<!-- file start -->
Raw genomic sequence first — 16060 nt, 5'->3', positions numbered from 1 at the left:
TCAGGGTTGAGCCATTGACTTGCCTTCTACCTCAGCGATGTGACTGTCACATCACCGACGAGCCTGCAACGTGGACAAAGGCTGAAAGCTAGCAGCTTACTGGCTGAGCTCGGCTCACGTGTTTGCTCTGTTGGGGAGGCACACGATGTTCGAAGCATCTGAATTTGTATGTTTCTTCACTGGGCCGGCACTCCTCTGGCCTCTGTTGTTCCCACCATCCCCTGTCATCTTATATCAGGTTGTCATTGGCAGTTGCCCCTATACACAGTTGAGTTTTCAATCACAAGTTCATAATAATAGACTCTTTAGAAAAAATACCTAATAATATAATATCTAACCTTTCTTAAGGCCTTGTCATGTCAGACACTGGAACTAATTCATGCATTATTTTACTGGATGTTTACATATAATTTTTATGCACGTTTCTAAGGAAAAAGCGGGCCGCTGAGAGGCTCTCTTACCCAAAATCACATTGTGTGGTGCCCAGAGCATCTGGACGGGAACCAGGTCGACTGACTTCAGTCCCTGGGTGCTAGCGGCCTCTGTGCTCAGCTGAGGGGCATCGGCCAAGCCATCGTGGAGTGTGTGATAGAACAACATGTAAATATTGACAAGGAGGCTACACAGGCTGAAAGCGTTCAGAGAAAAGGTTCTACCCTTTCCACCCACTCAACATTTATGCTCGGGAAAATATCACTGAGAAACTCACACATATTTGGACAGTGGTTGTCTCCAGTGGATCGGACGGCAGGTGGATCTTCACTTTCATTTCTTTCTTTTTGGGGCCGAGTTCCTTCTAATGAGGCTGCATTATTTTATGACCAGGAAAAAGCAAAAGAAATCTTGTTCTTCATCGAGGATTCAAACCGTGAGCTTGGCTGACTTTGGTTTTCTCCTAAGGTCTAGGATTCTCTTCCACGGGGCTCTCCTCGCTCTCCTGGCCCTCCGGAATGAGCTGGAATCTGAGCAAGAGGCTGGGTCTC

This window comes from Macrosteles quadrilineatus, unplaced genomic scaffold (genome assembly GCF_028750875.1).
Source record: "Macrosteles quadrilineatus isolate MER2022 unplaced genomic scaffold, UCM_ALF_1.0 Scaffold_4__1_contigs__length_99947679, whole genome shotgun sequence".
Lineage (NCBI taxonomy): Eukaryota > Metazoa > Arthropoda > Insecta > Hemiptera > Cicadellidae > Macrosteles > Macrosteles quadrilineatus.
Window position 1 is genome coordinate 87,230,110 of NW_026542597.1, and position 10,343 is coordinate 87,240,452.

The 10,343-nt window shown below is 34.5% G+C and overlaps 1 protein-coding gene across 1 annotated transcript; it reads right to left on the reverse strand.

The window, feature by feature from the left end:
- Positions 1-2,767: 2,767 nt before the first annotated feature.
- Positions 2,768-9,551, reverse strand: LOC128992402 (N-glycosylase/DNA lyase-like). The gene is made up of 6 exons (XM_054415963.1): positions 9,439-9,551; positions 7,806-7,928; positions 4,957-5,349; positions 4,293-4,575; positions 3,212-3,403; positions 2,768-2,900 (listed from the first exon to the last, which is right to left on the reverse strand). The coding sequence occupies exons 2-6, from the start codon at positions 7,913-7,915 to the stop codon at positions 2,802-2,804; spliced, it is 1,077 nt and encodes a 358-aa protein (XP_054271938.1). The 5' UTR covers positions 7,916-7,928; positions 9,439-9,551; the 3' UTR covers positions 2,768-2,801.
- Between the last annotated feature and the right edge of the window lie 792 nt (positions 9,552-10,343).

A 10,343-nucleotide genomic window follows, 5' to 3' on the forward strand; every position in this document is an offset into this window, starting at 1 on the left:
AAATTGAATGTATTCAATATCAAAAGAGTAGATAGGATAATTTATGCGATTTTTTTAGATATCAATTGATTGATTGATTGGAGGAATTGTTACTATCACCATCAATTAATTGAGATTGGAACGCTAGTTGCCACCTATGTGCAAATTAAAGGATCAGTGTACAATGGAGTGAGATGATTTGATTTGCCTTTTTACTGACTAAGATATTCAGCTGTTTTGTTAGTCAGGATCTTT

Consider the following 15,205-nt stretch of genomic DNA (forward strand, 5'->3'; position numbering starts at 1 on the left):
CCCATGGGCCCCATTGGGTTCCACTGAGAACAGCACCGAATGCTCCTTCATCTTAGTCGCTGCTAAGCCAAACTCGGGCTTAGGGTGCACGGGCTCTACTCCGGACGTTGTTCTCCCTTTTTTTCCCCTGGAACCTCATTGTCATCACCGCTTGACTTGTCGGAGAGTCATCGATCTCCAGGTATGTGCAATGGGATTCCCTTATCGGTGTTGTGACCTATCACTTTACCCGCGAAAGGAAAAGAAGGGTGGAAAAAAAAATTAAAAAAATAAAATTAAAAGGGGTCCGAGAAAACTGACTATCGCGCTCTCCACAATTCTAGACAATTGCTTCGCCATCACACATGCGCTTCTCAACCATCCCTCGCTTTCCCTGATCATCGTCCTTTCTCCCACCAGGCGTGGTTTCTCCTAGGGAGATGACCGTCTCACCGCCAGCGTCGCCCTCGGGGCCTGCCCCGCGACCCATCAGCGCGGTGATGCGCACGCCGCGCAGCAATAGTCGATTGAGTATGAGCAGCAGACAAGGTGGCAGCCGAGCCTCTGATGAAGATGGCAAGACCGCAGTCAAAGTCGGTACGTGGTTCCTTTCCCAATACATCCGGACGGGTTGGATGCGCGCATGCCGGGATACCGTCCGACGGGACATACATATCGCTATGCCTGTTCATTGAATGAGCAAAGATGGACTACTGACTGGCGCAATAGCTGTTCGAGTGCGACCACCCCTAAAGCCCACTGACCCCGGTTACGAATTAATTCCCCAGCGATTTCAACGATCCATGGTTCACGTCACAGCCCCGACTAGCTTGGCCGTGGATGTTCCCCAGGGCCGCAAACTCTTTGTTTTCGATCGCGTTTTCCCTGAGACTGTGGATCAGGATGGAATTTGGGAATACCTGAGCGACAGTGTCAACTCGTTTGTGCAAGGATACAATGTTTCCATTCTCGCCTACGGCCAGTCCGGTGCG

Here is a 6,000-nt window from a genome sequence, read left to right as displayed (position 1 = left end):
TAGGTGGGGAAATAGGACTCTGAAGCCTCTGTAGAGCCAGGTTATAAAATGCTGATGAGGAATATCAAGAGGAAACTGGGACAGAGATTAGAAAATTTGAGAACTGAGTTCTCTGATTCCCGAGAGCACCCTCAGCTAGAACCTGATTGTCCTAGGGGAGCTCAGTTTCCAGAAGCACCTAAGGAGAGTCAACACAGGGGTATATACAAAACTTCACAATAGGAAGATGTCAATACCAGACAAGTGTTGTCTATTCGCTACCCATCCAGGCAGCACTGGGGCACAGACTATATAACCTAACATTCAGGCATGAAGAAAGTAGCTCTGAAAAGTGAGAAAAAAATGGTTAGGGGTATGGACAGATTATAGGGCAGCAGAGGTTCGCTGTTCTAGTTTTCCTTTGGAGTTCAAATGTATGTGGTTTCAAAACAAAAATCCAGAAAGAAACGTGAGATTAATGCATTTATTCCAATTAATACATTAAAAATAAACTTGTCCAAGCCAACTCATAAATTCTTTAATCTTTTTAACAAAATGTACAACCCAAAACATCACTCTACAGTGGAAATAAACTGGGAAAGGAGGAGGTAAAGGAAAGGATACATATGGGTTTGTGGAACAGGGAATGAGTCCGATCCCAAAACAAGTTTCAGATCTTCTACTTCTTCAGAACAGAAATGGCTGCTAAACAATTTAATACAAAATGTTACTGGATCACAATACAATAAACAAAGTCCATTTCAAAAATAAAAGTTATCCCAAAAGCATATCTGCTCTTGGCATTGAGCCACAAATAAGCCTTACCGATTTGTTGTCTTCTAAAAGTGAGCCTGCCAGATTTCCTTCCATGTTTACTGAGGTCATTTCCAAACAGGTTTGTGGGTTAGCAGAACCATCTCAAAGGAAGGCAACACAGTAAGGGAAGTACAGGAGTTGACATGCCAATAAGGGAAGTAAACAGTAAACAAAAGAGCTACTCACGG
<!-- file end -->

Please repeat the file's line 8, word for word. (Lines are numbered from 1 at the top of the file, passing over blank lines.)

The window, feature by feature from the left end: